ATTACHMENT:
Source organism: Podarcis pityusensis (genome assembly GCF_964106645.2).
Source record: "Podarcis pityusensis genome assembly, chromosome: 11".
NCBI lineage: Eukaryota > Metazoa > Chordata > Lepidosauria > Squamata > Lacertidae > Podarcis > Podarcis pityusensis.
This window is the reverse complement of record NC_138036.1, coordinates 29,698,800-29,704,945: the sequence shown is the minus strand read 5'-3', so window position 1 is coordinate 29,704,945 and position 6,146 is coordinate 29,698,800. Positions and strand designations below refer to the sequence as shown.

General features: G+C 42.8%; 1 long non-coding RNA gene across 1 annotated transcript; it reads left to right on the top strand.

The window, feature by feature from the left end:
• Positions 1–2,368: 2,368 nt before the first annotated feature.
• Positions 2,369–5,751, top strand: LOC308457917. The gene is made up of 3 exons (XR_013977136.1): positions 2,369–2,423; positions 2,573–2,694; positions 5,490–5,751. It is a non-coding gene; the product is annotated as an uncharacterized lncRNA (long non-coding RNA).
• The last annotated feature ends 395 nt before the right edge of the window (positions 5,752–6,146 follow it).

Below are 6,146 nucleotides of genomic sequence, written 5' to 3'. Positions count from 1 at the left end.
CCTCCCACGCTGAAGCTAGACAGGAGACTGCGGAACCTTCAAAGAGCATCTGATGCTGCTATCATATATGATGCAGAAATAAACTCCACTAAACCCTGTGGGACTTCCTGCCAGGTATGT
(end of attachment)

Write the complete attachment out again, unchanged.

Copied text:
Source organism: Podarcis pityusensis (genome assembly GCF_964106645.2).
Source record: "Podarcis pityusensis genome assembly, chromosome: 11".
NCBI lineage: Eukaryota > Metazoa > Chordata > Lepidosauria > Squamata > Lacertidae > Podarcis > Podarcis pityusensis.
This window is the reverse complement of record NC_138036.1, coordinates 29,698,800-29,704,945: the sequence shown is the minus strand read 5'-3', so window position 1 is coordinate 29,704,945 and position 6,146 is coordinate 29,698,800. Positions and strand designations below refer to the sequence as shown.

General features: G+C 42.8%; 1 long non-coding RNA gene across 1 annotated transcript; it reads left to right on the top strand.

The window, feature by feature from the left end:
• Positions 1–2,368: 2,368 nt before the first annotated feature.
• Positions 2,369–5,751, top strand: LOC308457917. The gene is made up of 3 exons (XR_013977136.1): positions 2,369–2,423; positions 2,573–2,694; positions 5,490–5,751. It is a non-coding gene; the product is annotated as an uncharacterized lncRNA (long non-coding RNA).
• The last annotated feature ends 395 nt before the right edge of the window (positions 5,752–6,146 follow it).

Below are 6,146 nucleotides of genomic sequence, written 5' to 3'. Positions count from 1 at the left end.
CCTCCCACGCTGAAGCTAGACAGGAGACTGCGGAACCTTCAAAGAGCATCTGATGCTGCTATCATATATGATGCAGAAATAAACTCCACTAAACCCTGTGGGACTTCCTGCCAGGTATGT